Christianity is about freedom. In his letter to the Galatians, Paul make this point abundantly clear:
It is for freedom that Christ has set us free. Stand firm, then, and do not let yourselves be burdened again by a yoke of slavery.—Gal. 5:1, NASB
As Christians, we shouldn’t be forcing all kinds of rules on each other. That would be the opposite of the liberty that Jesus intended to bring.
In his letter to the church at Corinth, Paul elaborates on this idea a bit when he says:
“I have the right to do anything,” you say—but not everything is beneficial. “I have the right to do anything”—but not everything is constructive.—1 Cor. 10:23, NIV
So while we’re not intended to be hamstrung by rules, we also have the responsibility to identify what might not be beneficial or constructive for us. And I’ll tell you, it’s a lot harder to figure out what’s beneficial than it is to simply be told what we’re “allowed” to do.
It’s hard because what might be destructive for you may not be a problem for someone else. Denying yourself freedoms that others might take for granted is no walk in the park. It’s a lot easier to be told what is in and out of bounds.
Freedom vs. Influence
When you start talking about leadership, the discussion about freedom and liberty becomes even more important. Once you assume a position of leadership, your freedom can affect the people who are looking to you as an example.
We need to communicate to potential leaders in our churches that the more influence we have, the more we need to be mindful of the ways our freedoms affect others. As it shows in the triangle chart on the right, the higher you rise in leadership, the more freedoms you must be willing to give up.
The stumble effect
In the eighth chapter of 1 Corinthians, Paul deals with a touchy subject. There are some places in Corinth making animal sacrifices to idols of pagan gods and then serving the meat in temple restaurants. Obviously some Christians got caught dining there because this question gets raised to Paul. Is it acceptable to eat meat that’s been dedicated to an idol?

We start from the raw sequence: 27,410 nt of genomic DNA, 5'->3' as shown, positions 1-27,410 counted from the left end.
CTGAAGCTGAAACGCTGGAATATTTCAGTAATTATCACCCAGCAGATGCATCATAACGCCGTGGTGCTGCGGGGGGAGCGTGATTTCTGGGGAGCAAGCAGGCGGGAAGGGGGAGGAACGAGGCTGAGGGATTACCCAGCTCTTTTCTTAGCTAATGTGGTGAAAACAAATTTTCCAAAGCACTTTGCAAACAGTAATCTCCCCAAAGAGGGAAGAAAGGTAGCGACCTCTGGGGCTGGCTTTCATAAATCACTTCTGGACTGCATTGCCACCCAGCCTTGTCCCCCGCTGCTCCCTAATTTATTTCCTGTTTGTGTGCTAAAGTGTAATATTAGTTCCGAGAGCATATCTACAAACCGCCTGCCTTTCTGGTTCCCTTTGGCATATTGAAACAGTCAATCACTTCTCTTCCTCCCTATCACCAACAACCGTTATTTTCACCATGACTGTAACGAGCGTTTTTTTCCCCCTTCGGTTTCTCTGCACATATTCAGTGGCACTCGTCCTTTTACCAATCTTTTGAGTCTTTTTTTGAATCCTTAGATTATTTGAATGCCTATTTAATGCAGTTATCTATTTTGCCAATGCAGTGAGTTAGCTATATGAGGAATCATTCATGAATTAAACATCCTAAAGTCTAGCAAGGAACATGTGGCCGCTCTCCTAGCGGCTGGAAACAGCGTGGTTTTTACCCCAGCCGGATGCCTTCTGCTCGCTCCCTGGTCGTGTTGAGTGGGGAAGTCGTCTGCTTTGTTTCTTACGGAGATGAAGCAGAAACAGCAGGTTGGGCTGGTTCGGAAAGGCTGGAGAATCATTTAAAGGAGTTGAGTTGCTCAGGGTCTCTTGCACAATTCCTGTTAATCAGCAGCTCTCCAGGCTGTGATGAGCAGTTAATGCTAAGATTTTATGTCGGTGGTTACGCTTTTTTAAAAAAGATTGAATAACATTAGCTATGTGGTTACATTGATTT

Paul begins his response by siding with those who are eating in the temples. He basically reminds the Corinthians that idols are pretend, and for Christians, food sacrificed to idols is simply food. But he goes on to recognize that not everyone feels that way.
Many Corinthian Christians would have come out of temple worship; they’d still struggle with the power and influence that they previously attributed to idols. For them, it is wrong to eat food that’s been sacrificed to other gods. And Paul says that if they feel that way, they shouldn’t do it. If they believe that it’s wrong, they need to stay true to their conscience until they mature beyond this conviction.
He goes on to say that we shouldn’t use our freedom in a way that would cause our brothers and sisters to struggle. If another Christian believes that eating meat sacrificed to another god is wrong and my behavior encourages him to do it anyway, I’m hurting him.
Now it’s important that we don’t misuse the spirit of this passage. I’ve heard this passage used to deny Christians their freedom. Too loose of an interpretation means that no one can do anything that any other Christian thinks is a sin.
If we’re not careful, this becomes a de facto law that prohibits all freedom. That’s not what we want. Ideally, it’s a paradox that we all work through regarding our freedoms and how they’re expressed. The key is that we need to hold ourselves accountable, and as we grow in our leadership, so does our attention to our freedom.
Leadership and its cost
We need to realize the costs associated with leadership. As our influence increases, we must ensure that our freedom isn’t hindering others.
It’s imperative that are freedom doesn’t: